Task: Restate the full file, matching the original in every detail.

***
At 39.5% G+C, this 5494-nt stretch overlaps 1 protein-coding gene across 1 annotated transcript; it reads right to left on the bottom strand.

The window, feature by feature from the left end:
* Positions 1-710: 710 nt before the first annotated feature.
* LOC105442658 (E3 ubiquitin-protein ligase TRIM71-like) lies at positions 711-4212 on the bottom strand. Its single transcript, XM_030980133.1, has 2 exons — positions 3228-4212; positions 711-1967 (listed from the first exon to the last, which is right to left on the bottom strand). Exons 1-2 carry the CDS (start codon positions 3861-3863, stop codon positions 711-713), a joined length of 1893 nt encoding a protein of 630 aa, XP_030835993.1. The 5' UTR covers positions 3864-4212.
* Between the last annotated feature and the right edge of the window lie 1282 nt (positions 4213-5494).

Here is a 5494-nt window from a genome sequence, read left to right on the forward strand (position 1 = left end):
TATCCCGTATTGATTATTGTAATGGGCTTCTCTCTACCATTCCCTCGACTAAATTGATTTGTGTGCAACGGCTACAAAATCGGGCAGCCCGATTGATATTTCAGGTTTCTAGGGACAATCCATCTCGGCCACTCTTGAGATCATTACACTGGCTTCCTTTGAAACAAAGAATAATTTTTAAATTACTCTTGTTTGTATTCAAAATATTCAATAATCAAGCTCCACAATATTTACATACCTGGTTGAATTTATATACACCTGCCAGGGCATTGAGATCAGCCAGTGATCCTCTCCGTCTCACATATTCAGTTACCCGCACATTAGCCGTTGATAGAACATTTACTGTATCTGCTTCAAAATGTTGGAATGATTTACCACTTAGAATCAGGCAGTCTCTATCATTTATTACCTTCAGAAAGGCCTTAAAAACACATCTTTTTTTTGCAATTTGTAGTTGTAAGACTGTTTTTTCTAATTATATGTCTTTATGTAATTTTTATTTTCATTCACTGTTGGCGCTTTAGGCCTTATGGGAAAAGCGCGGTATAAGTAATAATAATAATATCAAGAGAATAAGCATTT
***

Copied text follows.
At 39.5% G+C, this 5494-nt stretch overlaps 1 protein-coding gene across 1 annotated transcript; it reads right to left on the bottom strand.

The window, feature by feature from the left end:
* Positions 1-710: 710 nt before the first annotated feature.
* LOC105442658 (E3 ubiquitin-protein ligase TRIM71-like) lies at positions 711-4212 on the bottom strand. Its single transcript, XM_030980133.1, has 2 exons — positions 3228-4212; positions 711-1967 (listed from the first exon to the last, which is right to left on the bottom strand). Exons 1-2 carry the CDS (start codon positions 3861-3863, stop codon positions 711-713), a joined length of 1893 nt encoding a protein of 630 aa, XP_030835993.1. The 5' UTR covers positions 3864-4212.
* Between the last annotated feature and the right edge of the window lie 1282 nt (positions 4213-5494).

Here is a 5494-nt window from a genome sequence, read left to right on the forward strand (position 1 = left end):
TATCCCGTATTGATTATTGTAATGGGCTTCTCTCTACCATTCCCTCGACTAAATTGATTTGTGTGCAACGGCTACAAAATCGGGCAGCCCGATTGATATTTCAGGTTTCTAGGGACAATCCATCTCGGCCACTCTTGAGATCATTACACTGGCTTCCTTTGAAACAAAGAATAATTTTTAAATTACTCTTGTTTGTATTCAAAATATTCAATAATCAAGCTCCACAATATTTACATACCTGGTTGAATTTATATACACCTGCCAGGGCATTGAGATCAGCCAGTGATCCTCTCCGTCTCACATATTCAGTTACCCGCACATTAGCCGTTGATAGAACATTTACTGTATCTGCTTCAAAATGTTGGAATGATTTACCACTTAGAATCAGGCAGTCTCTATCATTTATTACCTTCAGAAAGGCCTTAAAAACACATCTTTTTTTTGCAATTTGTAGTTGTAAGACTGTTTTTTCTAATTATATGTCTTTATGTAATTTTTATTTTCATTCACTGTTGGCGCTTTAGGCCTTATGGGAAAAGCGCGGTATAAGTAATAATAATAATATCAAGAGAATAAGCATTT